Another "accessory" used by Irma Grese to torment prisoners was a "huge
dog." A Russian inmate named Luba Triszinska (who was also known as
Charlotte Klein) provided the Lüneberg court with a written deposition
which stated that Grese used to ride a bicycle accompanied by a big hound.
Triszinska reported that when women were to weak to keep up with the main
column on the sixteen kilometer trek to work, _SS-Aufseherin_ Grese
ordered her dog to attack these unfortunate creatures. As one might
suspect, many of the victims of Grese's viscious attacks did not survive
the ordeal.

Source: Brown, _The Beautiful Beast_, p.50.

>From the deposition of Helena Kopper:

..I was also in the punishment company and, during the time that Grese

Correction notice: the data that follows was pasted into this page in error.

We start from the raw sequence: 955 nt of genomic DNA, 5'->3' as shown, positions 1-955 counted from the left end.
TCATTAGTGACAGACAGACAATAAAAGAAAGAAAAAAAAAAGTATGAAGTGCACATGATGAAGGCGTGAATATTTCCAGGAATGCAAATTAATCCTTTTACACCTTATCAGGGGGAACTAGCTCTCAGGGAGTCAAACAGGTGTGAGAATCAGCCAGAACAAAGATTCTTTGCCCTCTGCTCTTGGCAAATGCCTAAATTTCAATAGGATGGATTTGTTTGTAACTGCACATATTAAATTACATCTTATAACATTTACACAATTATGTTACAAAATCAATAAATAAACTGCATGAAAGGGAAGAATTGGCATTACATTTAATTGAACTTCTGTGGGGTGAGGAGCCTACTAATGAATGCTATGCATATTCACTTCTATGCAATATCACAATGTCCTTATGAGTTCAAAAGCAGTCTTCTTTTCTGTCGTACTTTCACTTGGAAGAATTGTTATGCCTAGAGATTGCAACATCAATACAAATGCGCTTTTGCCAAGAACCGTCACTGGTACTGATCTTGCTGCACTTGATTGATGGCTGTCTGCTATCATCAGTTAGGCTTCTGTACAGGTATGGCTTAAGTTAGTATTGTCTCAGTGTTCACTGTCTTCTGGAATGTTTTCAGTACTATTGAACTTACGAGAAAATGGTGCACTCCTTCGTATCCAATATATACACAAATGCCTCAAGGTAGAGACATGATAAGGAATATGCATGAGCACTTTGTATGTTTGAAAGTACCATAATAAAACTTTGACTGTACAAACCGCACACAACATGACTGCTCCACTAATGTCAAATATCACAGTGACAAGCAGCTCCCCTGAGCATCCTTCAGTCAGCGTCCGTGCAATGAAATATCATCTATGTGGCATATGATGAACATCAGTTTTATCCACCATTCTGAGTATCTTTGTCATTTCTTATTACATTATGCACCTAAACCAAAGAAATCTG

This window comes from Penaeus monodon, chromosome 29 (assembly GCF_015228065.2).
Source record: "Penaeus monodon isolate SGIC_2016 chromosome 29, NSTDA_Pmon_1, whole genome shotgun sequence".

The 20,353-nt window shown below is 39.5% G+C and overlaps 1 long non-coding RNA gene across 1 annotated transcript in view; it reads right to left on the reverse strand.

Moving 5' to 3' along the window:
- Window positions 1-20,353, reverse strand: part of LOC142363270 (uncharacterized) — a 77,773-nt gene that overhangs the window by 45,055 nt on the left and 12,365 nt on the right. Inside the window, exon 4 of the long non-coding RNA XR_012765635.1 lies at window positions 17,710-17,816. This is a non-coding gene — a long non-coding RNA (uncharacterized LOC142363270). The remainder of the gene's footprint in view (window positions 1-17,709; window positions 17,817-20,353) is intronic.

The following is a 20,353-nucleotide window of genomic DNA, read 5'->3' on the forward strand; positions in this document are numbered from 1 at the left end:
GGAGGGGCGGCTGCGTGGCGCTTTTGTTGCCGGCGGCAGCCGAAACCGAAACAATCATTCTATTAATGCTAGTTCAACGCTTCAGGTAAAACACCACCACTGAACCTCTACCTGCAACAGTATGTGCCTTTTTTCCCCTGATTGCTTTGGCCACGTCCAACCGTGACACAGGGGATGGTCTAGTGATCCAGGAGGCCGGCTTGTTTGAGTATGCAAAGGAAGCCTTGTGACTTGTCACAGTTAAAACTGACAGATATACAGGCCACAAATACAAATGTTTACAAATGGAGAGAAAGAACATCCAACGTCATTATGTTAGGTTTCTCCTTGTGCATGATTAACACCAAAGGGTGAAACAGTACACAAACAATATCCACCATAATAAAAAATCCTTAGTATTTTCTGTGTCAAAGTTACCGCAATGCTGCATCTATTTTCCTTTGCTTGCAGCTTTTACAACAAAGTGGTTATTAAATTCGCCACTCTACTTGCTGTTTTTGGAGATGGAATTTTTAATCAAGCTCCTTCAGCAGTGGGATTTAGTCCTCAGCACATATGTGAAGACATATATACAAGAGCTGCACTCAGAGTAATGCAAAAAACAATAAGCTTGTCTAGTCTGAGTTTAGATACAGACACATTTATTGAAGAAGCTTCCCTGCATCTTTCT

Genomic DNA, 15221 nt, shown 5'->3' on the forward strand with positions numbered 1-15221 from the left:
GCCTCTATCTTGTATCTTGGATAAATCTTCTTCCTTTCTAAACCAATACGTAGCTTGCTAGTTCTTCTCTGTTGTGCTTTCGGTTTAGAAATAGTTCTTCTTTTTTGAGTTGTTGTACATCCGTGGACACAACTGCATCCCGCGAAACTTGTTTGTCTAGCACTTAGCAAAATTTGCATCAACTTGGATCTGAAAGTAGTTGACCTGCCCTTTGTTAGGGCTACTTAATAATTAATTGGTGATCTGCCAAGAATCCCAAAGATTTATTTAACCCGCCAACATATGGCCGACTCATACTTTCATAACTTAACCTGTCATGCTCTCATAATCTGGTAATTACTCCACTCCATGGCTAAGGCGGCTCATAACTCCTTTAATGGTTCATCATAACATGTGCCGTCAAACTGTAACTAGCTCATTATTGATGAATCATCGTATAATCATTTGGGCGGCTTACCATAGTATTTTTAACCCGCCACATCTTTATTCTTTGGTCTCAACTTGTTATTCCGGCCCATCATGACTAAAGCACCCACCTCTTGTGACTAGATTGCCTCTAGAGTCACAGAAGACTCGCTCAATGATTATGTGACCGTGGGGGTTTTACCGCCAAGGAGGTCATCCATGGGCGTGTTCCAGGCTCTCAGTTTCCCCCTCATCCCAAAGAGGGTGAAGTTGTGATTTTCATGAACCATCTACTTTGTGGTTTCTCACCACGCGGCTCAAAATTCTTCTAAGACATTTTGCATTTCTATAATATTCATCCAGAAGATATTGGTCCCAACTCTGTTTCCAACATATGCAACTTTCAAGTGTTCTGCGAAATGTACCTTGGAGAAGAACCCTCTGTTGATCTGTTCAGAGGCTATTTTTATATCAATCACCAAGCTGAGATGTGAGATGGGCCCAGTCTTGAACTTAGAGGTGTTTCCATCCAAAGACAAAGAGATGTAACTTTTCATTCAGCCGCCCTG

was in charge when working outside, we were employed outside the camp in
the sand-pit. There were 700-800 women working in this company, some of
them were detailed to dig sand and fill iron trucks with sand, and others
had to push these trucks along a narrow guage railway. The place in which
we worked was surrounded by a strand of wire about three to four feet high
and we were not aloowied to go outside this wire boundry. There were
twelve guards placed at intervals around the wire. It was the practice of
Grese to pick out cerain of the Jewish women prisoners and order them to
get something from the other side of the wire. She always worked with
interpreters. When the prisoners approached the wire they were challenged
by the guard, but as Grese picked out non-Germans, they did not understand
the order and walked on and were shot.... Occasionnally a guard would not
shoot but would force the prisoner to return to the working party. I
myself was called as a witness at an enquiry which was held by the
Political Department on a guard who refused to shoot prisoners which Grese
had ordered to cross the wire. At the enquiry I identified the guard, who